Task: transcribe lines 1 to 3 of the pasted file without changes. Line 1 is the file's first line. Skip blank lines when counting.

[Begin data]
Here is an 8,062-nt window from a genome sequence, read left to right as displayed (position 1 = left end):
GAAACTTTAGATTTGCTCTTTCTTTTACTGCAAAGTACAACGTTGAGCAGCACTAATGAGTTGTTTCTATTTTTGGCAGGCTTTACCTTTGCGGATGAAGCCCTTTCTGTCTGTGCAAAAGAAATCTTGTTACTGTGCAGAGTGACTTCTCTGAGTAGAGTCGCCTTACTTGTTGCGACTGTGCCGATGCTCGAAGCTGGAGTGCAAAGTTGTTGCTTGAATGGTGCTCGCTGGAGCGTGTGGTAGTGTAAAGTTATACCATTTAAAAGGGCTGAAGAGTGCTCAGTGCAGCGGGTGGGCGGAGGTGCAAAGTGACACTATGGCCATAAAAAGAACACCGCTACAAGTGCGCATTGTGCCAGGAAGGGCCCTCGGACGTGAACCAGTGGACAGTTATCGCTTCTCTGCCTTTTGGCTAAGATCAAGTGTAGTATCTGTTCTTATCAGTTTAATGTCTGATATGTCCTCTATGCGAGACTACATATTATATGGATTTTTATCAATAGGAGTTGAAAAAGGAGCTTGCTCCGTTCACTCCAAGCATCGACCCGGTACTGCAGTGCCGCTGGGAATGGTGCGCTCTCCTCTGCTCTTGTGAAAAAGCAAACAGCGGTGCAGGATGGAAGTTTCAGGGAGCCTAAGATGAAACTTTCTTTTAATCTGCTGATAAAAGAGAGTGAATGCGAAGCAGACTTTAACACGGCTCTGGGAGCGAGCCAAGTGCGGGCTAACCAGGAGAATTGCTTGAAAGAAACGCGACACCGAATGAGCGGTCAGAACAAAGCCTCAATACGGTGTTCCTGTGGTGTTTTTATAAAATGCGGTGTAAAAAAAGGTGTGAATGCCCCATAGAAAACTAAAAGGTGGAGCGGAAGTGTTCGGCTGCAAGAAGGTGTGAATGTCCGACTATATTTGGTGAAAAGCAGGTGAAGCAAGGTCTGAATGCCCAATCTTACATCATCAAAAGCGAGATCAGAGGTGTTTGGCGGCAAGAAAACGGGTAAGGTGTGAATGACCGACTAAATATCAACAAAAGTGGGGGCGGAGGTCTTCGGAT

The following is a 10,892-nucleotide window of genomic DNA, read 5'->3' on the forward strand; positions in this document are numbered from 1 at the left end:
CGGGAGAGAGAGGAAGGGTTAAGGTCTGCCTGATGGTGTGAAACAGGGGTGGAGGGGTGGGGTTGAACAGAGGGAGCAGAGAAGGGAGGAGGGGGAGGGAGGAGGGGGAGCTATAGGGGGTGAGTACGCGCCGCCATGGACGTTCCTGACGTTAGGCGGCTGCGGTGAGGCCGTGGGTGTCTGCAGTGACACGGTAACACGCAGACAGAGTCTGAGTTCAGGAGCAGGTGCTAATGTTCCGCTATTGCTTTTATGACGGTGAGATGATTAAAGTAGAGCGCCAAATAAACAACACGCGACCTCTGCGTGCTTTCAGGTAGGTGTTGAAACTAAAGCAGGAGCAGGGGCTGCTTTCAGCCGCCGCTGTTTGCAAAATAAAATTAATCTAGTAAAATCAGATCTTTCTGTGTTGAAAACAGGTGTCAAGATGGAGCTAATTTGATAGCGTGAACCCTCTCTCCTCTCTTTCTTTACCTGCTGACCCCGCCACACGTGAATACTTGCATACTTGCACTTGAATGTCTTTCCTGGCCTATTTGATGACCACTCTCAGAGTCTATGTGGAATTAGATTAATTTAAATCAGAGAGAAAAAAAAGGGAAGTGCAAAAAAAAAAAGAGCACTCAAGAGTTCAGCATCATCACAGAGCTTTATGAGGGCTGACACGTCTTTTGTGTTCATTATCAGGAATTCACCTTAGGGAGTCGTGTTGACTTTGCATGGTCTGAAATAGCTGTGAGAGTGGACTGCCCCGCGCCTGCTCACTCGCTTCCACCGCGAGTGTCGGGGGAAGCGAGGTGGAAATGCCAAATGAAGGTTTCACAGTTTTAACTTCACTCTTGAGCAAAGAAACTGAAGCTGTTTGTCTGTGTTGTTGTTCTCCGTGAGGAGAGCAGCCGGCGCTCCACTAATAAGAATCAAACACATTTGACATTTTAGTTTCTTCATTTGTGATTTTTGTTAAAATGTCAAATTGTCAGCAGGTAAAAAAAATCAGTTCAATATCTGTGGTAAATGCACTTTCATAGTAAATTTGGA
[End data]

Here is an 8,062-nt window from a genome sequence, read left to right as displayed (position 1 = left end):
GAAACTTTAGATTTGCTCTTTCTTTTACTGCAAAGTACAACGTTGAGCAGCACTAATGAGTTGTTTCTATTTTTGGCAGGCTTTACCTTTGCGGATGAAGCCCTTTCTGTCTGTGCAAAAGAAATCTTGTTACTGTGCAGAGTGACTTCTCTGAGTAGAGTCGCCTTACTTGTTGCGACTGTGCCGATGCTCGAAGCTGGAGTGCAAAGTTGTTGCTTGAATGGTGCTCGCTGGAGCGTGTGGTAGTGTAAAGTTATACCATTTAAAAGGGCTGAAGAGTGCTCAGTGCAGCGGGTGGGCGGAGGTGCAAAGTGACACTATGGCCATAAAAAGAACACCGCTACAAGTGCGCATTGTGCCAGGAAGGGCCCTCGGACGTGAACCAGTGGACAGTTATCGCTTCTCTGCCTTTTGGCTAAGATCAAGTGTAGTATCTGTTCTTATCAGTTTAATGTCTGATATGTCCTCTATGCGAGACTACATATTATATGGATTTTTATCAATAGGAGTTGAAAAAGGAGCTTGCTCCGTTCACTCCAAGCATCGACCCGGTACTGCAGTGCCGCTGGGAATGGTGCGCTCTCCTCTGCTCTTGTGAAAAAGCAAACAGCGGTGCAGGATGGAAGTTTCAGGGAGCCTAAGATGAAACTTTCTTTTAATCTGCTGATAAAAGAGAGTGAATGCGAAGCAGACTTTAACACGGCTCTGGGAGCGAGCCAAGTGCGGGCTAACCAGGAGAATTGCTTGAAAGAAACGCGACACCGAATGAGCGGTCAGAACAAAGCCTCAATACGGTGTTCCTGTGGTGTTTTTATAAAATGCGGTGTAAAAAAAGGTGTGAATGCCCCATAGAAAACTAAAAGGTGGAGCGGAAGTGTTCGGCTGCAAGAAGGTGTGAATGTCCGACTATATTTGGTGAAAAGCAGGTGAAGCAAGGTCTGAATGCCCAATCTTACATCATCAAAAGCGAGATCAGAGGTGTTTGGCGGCAAGAAAACGGGTAAGGTGTGAATGACCGACTAAATATCAACAAAAGTGGGGGCGGAGGTCTTCGGAT

The following is a 10,892-nucleotide window of genomic DNA, read 5'->3' on the forward strand; positions in this document are numbered from 1 at the left end: